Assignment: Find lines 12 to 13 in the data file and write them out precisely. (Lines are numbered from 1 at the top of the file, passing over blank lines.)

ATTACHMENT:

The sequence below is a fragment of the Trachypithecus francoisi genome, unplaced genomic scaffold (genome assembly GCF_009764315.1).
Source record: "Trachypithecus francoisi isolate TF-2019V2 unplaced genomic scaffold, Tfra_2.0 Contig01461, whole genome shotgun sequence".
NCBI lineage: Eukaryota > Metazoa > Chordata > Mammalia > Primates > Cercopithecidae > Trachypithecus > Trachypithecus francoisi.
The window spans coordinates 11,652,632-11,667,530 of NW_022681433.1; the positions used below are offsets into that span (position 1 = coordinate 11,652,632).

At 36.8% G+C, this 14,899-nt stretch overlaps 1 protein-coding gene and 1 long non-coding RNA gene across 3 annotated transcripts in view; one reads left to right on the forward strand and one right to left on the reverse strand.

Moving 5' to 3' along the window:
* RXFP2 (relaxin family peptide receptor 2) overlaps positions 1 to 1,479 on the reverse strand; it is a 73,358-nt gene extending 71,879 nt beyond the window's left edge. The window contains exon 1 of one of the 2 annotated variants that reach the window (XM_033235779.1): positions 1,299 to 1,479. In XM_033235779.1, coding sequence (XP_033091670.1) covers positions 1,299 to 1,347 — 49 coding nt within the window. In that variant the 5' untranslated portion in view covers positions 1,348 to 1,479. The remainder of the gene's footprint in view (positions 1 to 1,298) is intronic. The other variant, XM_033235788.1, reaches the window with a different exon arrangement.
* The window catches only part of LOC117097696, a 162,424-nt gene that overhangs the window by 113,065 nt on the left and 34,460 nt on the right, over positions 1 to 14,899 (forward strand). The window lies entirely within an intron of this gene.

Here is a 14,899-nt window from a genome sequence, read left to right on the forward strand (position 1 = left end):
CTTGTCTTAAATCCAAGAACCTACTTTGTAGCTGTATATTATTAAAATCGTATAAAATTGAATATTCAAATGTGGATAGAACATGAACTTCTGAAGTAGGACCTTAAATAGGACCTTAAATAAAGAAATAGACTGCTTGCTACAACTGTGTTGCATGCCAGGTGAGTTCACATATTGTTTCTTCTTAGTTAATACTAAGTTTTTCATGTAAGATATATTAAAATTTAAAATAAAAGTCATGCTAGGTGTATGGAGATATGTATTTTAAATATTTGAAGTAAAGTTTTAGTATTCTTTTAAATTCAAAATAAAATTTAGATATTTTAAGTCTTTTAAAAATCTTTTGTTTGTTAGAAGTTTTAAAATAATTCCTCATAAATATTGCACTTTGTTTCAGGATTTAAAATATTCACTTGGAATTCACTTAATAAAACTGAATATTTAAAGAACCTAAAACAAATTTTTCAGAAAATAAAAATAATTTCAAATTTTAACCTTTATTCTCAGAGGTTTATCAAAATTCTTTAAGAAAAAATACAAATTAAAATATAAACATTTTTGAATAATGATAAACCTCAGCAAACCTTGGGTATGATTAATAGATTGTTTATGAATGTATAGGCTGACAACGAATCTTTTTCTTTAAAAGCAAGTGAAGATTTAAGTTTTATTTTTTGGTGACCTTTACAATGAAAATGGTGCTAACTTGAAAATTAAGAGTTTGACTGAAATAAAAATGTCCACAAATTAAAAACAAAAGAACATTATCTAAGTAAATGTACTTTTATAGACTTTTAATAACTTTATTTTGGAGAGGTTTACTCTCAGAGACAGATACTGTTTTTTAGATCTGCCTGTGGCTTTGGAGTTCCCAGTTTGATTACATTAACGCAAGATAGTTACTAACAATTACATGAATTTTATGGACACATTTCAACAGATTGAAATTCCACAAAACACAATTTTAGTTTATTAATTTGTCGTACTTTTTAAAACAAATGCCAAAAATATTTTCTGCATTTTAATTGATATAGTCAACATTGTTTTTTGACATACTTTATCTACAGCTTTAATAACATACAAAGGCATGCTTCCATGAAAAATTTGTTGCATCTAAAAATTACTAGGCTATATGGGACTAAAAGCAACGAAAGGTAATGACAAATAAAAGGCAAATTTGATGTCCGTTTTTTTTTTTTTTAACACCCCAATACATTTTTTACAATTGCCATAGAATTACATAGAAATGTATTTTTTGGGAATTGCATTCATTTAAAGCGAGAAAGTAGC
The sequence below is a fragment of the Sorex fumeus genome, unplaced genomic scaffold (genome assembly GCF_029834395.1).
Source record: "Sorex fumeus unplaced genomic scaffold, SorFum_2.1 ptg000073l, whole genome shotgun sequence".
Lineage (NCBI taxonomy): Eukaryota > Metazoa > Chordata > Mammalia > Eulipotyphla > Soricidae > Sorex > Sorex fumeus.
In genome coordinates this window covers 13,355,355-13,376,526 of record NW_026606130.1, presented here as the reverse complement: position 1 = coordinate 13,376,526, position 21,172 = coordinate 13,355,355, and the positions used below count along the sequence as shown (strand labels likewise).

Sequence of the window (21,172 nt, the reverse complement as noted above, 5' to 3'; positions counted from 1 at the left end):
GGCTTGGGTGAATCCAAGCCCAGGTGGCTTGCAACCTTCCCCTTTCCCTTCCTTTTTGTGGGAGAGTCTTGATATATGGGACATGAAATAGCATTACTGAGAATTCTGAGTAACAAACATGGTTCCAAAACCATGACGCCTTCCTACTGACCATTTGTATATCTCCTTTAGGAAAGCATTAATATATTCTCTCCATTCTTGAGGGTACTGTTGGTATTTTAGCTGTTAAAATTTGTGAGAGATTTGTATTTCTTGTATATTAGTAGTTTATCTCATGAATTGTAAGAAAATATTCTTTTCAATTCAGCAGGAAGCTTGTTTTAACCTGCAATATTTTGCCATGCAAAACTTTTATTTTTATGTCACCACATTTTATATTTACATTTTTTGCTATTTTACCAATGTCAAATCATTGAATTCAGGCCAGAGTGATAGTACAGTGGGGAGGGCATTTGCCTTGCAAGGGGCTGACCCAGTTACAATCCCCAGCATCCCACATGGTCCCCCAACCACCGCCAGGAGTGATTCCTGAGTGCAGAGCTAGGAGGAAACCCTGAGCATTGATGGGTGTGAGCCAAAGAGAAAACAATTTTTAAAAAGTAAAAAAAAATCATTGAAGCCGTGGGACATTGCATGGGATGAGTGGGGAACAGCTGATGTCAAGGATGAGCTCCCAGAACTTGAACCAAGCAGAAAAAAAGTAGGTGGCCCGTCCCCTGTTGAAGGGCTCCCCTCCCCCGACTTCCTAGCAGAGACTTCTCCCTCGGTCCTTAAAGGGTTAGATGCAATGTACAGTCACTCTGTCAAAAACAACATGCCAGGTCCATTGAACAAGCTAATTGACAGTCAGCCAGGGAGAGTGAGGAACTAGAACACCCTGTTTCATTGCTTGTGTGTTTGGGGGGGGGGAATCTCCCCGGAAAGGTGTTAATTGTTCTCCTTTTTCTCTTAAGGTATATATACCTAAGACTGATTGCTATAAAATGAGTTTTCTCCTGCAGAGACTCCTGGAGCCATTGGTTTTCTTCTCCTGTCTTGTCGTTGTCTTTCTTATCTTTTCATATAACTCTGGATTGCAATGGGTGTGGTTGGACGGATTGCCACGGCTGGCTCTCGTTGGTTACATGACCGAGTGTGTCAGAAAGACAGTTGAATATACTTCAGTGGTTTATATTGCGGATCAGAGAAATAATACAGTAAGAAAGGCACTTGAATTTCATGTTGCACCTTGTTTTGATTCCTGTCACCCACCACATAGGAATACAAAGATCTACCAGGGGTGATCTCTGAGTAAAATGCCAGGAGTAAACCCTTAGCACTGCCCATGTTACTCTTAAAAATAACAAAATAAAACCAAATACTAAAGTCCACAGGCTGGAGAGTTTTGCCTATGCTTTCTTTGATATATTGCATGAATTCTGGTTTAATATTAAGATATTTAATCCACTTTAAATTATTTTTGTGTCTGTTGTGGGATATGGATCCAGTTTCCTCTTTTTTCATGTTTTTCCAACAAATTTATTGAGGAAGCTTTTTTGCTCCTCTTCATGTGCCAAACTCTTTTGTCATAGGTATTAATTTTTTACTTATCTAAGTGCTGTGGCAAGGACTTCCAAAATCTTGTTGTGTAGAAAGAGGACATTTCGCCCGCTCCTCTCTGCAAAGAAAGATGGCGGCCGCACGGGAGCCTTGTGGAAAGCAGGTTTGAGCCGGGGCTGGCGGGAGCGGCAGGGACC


Source record: "Sorex fumeus unplaced genomic scaffold, SorFum_2.1 ptg000073l, whole genome shotgun sequence".
Lineage (NCBI taxonomy): Eukaryota > Metazoa > Chordata > Mammalia > Eulipotyphla > Soricidae > Sorex > Sorex fumeus.